People --- more of them on my side of this debate than yours --- say this a lot. But I think more highly of Sam Altman than to believe he's standing by Peter Thiel, despite Thiel's work to elect someone both Altman and I believe to be an American Mussolini, simply out of financial expedience. It's that basic respect for Altman that motivates me to keep pressing this argument: the effort seems hopeful.


> Mussolini

This is the type of thing that really bothers me. Not only is that a ridiculous comparison, it's completely baseless and anti-intellectual. Trump has made a few off hand fascist remarks, but nothing that could substantiate him establishing legal dictatorship. So why even make that comparison? Just fuel the witch hunt?


I agree that Trump is no Mussolini - however I see why it's tempting to compare them, as they are both slightly comical figures with a great regard for themselves.

The closer parallel would be to another Italian leader: Silvio Berlusconi. He was also a businessman, is also famous for his attitude to women, also authoritarian, etc. Both men are great showmen, and populists who 'speak their minds'.

Of course, any analogy is imperfect - but it seems closer than the whole Mussolini/Stalin/Hitler one.


Saying he's made "a few off hand fascist remarks" is a pretty generous characterization. I'd say he's shown strong contempt for the rule of law and division of powers, has gleefully stoked racist and misogynist resentments to excite his base, and has very literally encouraged violence at his rallies (and is continuing to lay the groundwork for significant election day violence for the first time in a century).

Does any of this mean he could establish a legal dictatorship? I don't know, hopefully not, but I would hardly say the comparisons are baseless.

What strikes me as actually anti-intellectual is the trend among Trump sympathizers (particularly the ones I see on HN and other more cerebral contexts) to refuse to acknowledge that the inflammatory language he's used during the campaign can and already has materially impacted the way millions of Americans perceive and act upon their world.


it's weird then how, at this point, overwhelmingly violence has been against rather than by trump supporters. Except actually it's not, because when you label someone a fascist, then anything is justified in stopping it before it takes hold. so you have people trying to jump the stage, you have headquarters being firebombed,you have physical assaults of people outside events, people being beaten up for wearing trump hats.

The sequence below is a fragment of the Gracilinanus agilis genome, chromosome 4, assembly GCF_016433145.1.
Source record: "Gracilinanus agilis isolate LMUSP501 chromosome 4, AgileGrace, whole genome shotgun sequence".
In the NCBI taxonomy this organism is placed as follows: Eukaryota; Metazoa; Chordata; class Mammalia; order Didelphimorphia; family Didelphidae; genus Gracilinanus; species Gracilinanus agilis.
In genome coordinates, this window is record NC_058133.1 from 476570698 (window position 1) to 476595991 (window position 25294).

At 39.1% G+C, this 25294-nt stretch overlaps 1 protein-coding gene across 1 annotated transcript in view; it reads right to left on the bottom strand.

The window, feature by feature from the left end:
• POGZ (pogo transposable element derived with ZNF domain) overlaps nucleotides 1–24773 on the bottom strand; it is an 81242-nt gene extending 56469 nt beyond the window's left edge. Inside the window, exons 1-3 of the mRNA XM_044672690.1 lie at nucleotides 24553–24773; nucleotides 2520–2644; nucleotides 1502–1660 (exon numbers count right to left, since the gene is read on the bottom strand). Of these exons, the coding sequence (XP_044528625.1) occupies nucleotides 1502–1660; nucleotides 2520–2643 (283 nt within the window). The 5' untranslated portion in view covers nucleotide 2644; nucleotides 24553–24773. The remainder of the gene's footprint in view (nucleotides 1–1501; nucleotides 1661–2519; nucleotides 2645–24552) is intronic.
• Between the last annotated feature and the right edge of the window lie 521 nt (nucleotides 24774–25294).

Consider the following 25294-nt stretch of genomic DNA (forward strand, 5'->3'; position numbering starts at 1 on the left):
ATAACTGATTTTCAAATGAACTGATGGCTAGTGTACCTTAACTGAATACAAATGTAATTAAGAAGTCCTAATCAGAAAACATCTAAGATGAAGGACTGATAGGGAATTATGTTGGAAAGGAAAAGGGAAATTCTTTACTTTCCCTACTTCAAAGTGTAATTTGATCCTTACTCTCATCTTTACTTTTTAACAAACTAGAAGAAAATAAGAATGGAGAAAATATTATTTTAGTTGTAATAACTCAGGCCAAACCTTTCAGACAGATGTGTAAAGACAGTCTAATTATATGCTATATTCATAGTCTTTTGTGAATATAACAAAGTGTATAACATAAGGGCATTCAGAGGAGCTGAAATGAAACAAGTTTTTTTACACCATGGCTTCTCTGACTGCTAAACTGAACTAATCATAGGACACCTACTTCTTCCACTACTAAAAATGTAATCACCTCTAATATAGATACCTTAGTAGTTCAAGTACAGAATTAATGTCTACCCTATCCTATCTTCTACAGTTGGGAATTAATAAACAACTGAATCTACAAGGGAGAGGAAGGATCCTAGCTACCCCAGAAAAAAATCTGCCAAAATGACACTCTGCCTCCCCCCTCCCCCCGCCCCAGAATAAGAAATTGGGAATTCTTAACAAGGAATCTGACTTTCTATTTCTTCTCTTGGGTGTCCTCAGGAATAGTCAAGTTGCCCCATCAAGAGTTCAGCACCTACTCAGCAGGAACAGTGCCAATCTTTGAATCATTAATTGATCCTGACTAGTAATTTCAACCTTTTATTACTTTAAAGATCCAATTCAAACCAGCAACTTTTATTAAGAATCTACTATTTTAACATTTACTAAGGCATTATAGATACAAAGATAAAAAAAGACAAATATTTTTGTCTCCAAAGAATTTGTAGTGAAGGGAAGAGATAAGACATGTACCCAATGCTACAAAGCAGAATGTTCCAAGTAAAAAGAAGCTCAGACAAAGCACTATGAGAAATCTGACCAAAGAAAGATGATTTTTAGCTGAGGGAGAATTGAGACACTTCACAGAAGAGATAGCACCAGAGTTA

Violence against Trump supporters? I watch live feeds from rallies on both sides.

I've seen Democrats calling out to protesters and hecklers, suggesting that those protesters are wasting their time trying to gain support for their candidate, and reminding them of the expectation of civil discourse. Mocking, sure, but not "hate speech" (if you'll forgive the loaded term) and not violence.

I've seen Republicans punch, kick, slap and spit on protesters and hecklers, and shouting that they have no right to be there. Demanding the arrest of the protester, in some cases, with the candidate actually suggesting that, back when "America was great", the police would've locked them up sooner, or that the person who had the audacity to speak out would often be carried out on a stretcher. That seems quite violent to me.

I'll admit I may have missed something, as I can't watch every rally, but I've watched an equal number from both sides as far as I can recall.


> to refuse to acknowledge that the inflammatory language he's used during the campaign can and already has materially impacted the way millions of Americans perceive and act upon their world

You're using real numbers here so I assume you're not just making things up. I've not seen those, but if you have those sources I'd like to see them.

Here's the thing. I'm much more concerned with policy than Trump's rhetoric. He's mostly insincere and anyone that has spent time with a politician can see that. His discussions and ideas around policy are as empty and baseless as his threats to build a wall. He's a performer. Not a threat.

It would behoove liberals to focus more on policy and demonstrations of how their candidate can positively change the economy than to continue feigning outrage about the things that come out of Trump's mouth.


"He's a performer. Not a threat."

What is this magical ability you have to see into Trump's mind and know which of his words he really means and which he doesn't?


How is it baseless and anti-intellectual? If Trump were elected, he would be able to push through an agenda by exercising a significant aggressive minority of the population. This power to summon millions (who call legislators, picket, rally, etc.), who are compelled to participate if only for the spectacle, would be unique among American presidents.


You should direct that question to the person who made the comparison. I agree with it, but I think you'll understand this thread more if you ask the person I'm referencing.


You said both you and Altman felt that way. Maybe you didn't create the comparison but you just repeated it and said you agreed. It's hyperbole like that that makes people not care about your Clinton zealotry.


What, you think someone seeking power is going to stand at a podium and announce "I want a fascist dictatorship"?

He has been relentlessly attacking the legitimacy of democracy, encouraging political violence, stoking racial hatred, and threatening to imprison his opponent. On most days he does all of this before 11am.